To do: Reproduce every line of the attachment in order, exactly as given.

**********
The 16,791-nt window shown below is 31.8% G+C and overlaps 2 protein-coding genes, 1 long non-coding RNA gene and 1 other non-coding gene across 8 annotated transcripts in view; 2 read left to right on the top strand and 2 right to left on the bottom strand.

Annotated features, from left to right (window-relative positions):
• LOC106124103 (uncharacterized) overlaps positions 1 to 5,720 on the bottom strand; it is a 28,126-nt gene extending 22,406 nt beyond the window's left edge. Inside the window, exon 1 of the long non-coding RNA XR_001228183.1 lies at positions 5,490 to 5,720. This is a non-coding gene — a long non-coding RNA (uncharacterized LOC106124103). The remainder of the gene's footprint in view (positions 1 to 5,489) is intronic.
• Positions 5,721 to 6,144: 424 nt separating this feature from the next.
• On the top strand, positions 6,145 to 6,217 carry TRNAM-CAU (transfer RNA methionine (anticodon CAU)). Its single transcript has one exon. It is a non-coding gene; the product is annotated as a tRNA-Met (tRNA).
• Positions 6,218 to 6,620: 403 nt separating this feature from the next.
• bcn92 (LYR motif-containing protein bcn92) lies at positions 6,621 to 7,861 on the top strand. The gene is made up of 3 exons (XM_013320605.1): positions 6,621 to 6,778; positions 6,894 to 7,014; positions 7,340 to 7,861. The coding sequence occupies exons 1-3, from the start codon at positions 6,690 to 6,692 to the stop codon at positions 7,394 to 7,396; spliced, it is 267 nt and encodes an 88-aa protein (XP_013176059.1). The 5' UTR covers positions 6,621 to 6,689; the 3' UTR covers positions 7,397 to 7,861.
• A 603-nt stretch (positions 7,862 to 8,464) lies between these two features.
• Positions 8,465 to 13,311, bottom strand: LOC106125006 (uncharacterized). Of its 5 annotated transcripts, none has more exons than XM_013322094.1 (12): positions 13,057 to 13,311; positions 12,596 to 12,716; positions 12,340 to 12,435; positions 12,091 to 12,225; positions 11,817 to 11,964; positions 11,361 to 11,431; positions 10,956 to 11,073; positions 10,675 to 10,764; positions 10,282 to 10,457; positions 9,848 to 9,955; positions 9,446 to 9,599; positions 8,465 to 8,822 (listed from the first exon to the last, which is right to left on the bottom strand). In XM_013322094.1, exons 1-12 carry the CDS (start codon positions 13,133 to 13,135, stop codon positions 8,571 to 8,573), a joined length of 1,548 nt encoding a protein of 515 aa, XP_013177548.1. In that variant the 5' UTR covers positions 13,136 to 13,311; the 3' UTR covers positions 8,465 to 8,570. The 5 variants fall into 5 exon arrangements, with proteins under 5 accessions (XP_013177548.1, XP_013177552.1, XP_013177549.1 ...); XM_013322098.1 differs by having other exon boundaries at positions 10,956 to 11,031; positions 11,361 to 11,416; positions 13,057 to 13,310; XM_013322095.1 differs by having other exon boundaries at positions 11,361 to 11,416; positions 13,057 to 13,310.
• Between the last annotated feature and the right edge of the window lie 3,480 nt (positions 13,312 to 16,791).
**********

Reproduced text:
The 16,791-nt window shown below is 31.8% G+C and overlaps 2 protein-coding genes, 1 long non-coding RNA gene and 1 other non-coding gene across 8 annotated transcripts in view; 2 read left to right on the top strand and 2 right to left on the bottom strand.

Annotated features, from left to right (window-relative positions):
• LOC106124103 (uncharacterized) overlaps positions 1 to 5,720 on the bottom strand; it is a 28,126-nt gene extending 22,406 nt beyond the window's left edge. Inside the window, exon 1 of the long non-coding RNA XR_001228183.1 lies at positions 5,490 to 5,720. This is a non-coding gene — a long non-coding RNA (uncharacterized LOC106124103). The remainder of the gene's footprint in view (positions 1 to 5,489) is intronic.
• Positions 5,721 to 6,144: 424 nt separating this feature from the next.
• On the top strand, positions 6,145 to 6,217 carry TRNAM-CAU (transfer RNA methionine (anticodon CAU)). Its single transcript has one exon. It is a non-coding gene; the product is annotated as a tRNA-Met (tRNA).
• Positions 6,218 to 6,620: 403 nt separating this feature from the next.
• bcn92 (LYR motif-containing protein bcn92) lies at positions 6,621 to 7,861 on the top strand. The gene is made up of 3 exons (XM_013320605.1): positions 6,621 to 6,778; positions 6,894 to 7,014; positions 7,340 to 7,861. The coding sequence occupies exons 1-3, from the start codon at positions 6,690 to 6,692 to the stop codon at positions 7,394 to 7,396; spliced, it is 267 nt and encodes an 88-aa protein (XP_013176059.1). The 5' UTR covers positions 6,621 to 6,689; the 3' UTR covers positions 7,397 to 7,861.
• A 603-nt stretch (positions 7,862 to 8,464) lies between these two features.
• Positions 8,465 to 13,311, bottom strand: LOC106125006 (uncharacterized). Of its 5 annotated transcripts, none has more exons than XM_013322094.1 (12): positions 13,057 to 13,311; positions 12,596 to 12,716; positions 12,340 to 12,435; positions 12,091 to 12,225; positions 11,817 to 11,964; positions 11,361 to 11,431; positions 10,956 to 11,073; positions 10,675 to 10,764; positions 10,282 to 10,457; positions 9,848 to 9,955; positions 9,446 to 9,599; positions 8,465 to 8,822 (listed from the first exon to the last, which is right to left on the bottom strand). In XM_013322094.1, exons 1-12 carry the CDS (start codon positions 13,133 to 13,135, stop codon positions 8,571 to 8,573), a joined length of 1,548 nt encoding a protein of 515 aa, XP_013177548.1. In that variant the 5' UTR covers positions 13,136 to 13,311; the 3' UTR covers positions 8,465 to 8,570. The 5 variants fall into 5 exon arrangements, with proteins under 5 accessions (XP_013177548.1, XP_013177552.1, XP_013177549.1 ...); XM_013322098.1 differs by having other exon boundaries at positions 10,956 to 11,031; positions 11,361 to 11,416; positions 13,057 to 13,310; XM_013322095.1 differs by having other exon boundaries at positions 11,361 to 11,416; positions 13,057 to 13,310.
• Between the last annotated feature and the right edge of the window lie 3,480 nt (positions 13,312 to 16,791).